“I think now, looking back, we did not fight the enemy; we fought ourselves. And the enemy… was in us.” Platoon which was released in 1986 and directed by Oliver Stone, portrays the harrowing reality of the Vietnam war. Prior to watching this, I was impressed with the casting and eager to see how the actors portrayed their film characters.
The film opens on Private First-Class Chris Taylor, a US Army volunteer portrayed by Charlie Sheen. Upon arriving near the Cambodian border, he is dispatched with the rest of his division to a planned night ambush. As expected, things don’t go according to plan. The North Vietnamese army ambushes the U.S. Forces during the night. Platoon then captures the downward spiral of events and the horrors of war. What sets Platoon apart from similar films of the time is the perspective that it portrays the United States in a negative light. Stone a Vietnam veteran himself called upon his experiences while serving in the military.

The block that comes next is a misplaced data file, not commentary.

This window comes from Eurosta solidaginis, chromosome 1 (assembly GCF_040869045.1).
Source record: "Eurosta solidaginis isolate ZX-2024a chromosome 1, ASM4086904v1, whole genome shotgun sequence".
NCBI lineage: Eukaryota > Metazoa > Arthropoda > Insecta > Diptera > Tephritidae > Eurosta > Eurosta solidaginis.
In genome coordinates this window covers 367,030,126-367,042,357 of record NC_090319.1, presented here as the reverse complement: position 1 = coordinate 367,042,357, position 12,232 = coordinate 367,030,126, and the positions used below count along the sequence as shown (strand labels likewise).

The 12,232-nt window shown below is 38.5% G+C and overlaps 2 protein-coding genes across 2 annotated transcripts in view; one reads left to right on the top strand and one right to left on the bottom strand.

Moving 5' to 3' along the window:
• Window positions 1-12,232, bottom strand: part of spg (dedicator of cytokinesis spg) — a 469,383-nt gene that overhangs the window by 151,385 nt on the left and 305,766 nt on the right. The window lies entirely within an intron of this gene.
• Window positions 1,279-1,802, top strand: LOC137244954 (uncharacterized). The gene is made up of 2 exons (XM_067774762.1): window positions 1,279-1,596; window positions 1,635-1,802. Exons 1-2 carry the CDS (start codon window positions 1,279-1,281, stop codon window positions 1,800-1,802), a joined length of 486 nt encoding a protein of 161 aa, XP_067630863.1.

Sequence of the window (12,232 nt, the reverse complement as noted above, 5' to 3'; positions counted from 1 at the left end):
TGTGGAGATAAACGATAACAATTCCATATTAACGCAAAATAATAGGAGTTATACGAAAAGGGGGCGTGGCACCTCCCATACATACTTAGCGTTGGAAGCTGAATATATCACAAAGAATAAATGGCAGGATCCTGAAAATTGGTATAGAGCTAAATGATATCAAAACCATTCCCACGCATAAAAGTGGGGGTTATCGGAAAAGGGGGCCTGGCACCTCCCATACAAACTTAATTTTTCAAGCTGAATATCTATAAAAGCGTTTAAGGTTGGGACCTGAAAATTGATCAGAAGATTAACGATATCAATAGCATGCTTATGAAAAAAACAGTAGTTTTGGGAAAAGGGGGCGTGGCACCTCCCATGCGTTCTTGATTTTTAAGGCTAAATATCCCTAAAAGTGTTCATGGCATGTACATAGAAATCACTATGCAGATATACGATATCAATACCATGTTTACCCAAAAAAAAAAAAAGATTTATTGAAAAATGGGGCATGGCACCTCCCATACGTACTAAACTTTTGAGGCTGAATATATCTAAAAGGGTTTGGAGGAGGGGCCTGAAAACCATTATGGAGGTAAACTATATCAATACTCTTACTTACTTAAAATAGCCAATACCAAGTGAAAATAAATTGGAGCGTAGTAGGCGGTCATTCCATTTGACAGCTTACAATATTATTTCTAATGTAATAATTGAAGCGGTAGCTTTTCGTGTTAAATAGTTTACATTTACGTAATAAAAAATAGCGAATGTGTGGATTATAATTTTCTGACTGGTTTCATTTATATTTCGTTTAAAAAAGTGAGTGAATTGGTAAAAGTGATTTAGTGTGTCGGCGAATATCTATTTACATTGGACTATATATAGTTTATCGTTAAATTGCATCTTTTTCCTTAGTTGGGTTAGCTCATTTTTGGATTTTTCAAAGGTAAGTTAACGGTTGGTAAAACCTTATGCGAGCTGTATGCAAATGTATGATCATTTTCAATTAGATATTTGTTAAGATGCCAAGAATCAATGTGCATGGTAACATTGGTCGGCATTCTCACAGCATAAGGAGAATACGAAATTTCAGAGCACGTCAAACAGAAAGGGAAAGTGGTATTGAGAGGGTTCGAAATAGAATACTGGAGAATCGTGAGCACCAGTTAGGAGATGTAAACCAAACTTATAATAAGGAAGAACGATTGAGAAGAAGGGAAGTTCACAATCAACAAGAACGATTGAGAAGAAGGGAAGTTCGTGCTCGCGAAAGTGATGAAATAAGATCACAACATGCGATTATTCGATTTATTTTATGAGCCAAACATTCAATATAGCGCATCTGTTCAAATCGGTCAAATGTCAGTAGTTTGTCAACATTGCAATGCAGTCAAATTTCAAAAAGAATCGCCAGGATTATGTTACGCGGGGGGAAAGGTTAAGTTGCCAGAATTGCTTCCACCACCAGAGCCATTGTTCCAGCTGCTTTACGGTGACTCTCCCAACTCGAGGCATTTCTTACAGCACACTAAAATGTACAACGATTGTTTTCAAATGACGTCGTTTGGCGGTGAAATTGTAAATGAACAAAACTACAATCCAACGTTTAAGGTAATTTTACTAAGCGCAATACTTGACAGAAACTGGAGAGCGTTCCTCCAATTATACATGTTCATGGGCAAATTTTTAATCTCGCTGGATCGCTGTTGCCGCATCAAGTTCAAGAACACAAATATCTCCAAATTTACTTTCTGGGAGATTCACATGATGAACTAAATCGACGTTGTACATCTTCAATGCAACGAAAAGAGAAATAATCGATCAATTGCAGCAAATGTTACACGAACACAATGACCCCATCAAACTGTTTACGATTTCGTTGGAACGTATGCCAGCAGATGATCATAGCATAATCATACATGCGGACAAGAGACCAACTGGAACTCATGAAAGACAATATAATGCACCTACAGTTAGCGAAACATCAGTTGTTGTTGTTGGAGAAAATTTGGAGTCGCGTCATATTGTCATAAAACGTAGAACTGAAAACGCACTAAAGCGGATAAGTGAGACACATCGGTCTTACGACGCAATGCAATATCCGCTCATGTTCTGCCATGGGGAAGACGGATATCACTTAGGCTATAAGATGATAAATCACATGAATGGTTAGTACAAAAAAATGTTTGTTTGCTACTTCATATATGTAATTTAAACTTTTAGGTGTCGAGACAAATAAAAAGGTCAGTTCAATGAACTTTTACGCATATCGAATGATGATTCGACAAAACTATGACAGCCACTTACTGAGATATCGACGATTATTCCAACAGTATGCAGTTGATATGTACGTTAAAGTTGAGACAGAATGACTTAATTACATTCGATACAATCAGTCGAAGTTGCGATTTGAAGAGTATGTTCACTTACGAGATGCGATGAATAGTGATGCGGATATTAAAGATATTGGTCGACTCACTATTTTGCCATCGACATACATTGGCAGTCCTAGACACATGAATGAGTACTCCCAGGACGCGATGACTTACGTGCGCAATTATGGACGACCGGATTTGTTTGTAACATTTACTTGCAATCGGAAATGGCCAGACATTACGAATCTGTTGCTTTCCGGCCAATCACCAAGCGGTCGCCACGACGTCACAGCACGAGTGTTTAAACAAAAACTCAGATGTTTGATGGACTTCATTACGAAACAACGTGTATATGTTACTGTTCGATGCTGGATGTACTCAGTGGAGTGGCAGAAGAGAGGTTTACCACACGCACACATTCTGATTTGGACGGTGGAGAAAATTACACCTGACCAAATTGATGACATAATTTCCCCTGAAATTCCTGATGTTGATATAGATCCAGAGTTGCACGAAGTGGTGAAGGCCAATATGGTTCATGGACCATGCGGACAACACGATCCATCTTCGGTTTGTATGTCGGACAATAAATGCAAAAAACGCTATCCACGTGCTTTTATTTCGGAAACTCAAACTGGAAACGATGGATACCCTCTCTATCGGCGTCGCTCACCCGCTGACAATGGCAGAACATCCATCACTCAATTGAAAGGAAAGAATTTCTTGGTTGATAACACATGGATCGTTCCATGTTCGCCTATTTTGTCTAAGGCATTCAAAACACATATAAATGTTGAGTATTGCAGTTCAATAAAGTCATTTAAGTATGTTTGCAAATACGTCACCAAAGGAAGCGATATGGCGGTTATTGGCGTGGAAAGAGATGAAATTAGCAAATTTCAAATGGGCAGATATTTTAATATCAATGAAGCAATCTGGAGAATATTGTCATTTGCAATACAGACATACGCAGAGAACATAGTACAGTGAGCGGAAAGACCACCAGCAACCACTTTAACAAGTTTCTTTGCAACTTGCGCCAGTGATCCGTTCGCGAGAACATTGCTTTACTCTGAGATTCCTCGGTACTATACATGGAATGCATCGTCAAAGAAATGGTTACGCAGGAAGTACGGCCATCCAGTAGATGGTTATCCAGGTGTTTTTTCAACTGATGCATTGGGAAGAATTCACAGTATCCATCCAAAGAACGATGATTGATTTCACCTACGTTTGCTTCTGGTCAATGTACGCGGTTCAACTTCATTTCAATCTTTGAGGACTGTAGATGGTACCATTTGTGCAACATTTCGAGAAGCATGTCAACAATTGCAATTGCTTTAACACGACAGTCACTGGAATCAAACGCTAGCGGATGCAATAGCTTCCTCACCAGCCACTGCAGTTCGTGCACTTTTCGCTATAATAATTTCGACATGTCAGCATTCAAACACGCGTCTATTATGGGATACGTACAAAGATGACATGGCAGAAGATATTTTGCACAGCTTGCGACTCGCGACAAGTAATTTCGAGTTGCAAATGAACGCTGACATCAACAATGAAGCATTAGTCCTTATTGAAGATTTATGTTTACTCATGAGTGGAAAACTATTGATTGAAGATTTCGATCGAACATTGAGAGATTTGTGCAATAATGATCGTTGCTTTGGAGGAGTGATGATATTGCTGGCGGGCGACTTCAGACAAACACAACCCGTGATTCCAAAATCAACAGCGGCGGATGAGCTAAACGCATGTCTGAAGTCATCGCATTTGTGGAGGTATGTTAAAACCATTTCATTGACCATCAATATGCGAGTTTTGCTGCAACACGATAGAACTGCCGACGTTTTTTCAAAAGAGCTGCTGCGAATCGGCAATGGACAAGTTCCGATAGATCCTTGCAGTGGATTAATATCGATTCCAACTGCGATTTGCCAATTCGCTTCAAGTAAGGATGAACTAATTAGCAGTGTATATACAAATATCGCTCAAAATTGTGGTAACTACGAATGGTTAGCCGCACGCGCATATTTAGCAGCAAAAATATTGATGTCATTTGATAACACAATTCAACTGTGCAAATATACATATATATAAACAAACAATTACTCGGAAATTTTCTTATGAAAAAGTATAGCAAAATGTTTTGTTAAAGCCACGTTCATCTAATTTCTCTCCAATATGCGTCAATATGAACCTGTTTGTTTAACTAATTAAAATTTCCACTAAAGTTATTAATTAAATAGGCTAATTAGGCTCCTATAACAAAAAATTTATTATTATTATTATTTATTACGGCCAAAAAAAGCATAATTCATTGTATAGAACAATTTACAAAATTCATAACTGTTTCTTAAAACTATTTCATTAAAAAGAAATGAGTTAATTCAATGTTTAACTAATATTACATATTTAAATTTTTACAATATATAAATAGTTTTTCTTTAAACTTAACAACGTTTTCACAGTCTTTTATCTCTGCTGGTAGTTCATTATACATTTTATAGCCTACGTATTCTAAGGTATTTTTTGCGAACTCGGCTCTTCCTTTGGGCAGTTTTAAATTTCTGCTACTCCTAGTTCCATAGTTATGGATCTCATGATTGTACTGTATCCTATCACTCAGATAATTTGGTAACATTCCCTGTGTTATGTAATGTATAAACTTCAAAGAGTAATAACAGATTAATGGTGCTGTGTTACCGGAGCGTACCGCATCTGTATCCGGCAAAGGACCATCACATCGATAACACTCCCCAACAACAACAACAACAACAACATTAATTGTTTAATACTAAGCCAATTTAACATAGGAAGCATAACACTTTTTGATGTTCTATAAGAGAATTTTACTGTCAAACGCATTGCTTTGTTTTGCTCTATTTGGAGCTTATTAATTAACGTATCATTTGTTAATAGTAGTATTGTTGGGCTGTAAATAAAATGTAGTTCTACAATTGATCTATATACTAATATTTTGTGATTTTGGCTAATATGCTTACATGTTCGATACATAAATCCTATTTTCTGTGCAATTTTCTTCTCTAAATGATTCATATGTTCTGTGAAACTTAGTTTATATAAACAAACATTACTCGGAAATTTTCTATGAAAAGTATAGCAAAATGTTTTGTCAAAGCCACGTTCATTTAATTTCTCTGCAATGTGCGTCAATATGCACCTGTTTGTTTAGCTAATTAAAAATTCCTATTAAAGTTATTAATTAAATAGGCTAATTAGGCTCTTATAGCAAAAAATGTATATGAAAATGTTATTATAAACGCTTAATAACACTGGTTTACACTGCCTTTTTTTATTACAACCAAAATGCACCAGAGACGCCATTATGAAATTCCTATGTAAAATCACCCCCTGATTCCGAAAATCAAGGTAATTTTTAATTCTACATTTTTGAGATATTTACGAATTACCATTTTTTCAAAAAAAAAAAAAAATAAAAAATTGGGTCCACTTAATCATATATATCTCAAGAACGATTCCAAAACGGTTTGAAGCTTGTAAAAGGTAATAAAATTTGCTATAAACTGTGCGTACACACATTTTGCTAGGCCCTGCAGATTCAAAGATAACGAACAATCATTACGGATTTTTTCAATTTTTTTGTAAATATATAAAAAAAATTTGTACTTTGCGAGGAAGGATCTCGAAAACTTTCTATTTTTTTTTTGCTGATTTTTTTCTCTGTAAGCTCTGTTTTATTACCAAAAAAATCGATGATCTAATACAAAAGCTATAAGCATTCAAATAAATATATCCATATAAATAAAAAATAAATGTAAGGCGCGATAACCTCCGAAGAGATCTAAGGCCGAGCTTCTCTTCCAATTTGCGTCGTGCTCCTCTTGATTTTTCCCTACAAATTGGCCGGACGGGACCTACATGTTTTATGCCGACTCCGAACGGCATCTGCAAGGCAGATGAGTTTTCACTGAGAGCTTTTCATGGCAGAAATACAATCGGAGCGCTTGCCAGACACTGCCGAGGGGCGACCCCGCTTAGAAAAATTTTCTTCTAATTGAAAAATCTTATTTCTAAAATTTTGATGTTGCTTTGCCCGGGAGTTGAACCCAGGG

One element that I enjoyed were the two opposing views of the war held by Sgt. Barnes and Sgt. Elias portrayed by Tom Berenger and Willem Dafoe respectively. Barnes who is a by the books authority character is quite the contrast from Elias a pot-smoking hippy who has a compassionate side. To see how their relationship deteriorates because of one specific event was very surprising. Another strong point is to see how Sheen’s character evolves during his time in the army. He forms relationships with members of his platoon. Seeing how Chris Taylor reacts to the insurmountable loss of life and the terrible events that transpired is heartbreaking
You can’t mention Platoon without spending a moment talking about the incredible score composed by Georges Delerue. With other films about the war featuring music like Hendrix, CCR, and other what I would consider stereotypical Vietnam anthems, Delerue uses incredible restraint by only using one licensed song which is a Jefferson Airplane song. However, the main theme throughout the movie Adagio for strings maybe the most heartbreaking song I’ve ever heard.
I’m not sure if It would be possible to recommend Platoon more. It certainly isn’t for everyone as it features sensitive and disturbing situations, but I think it’s one that shouldn’t be missed.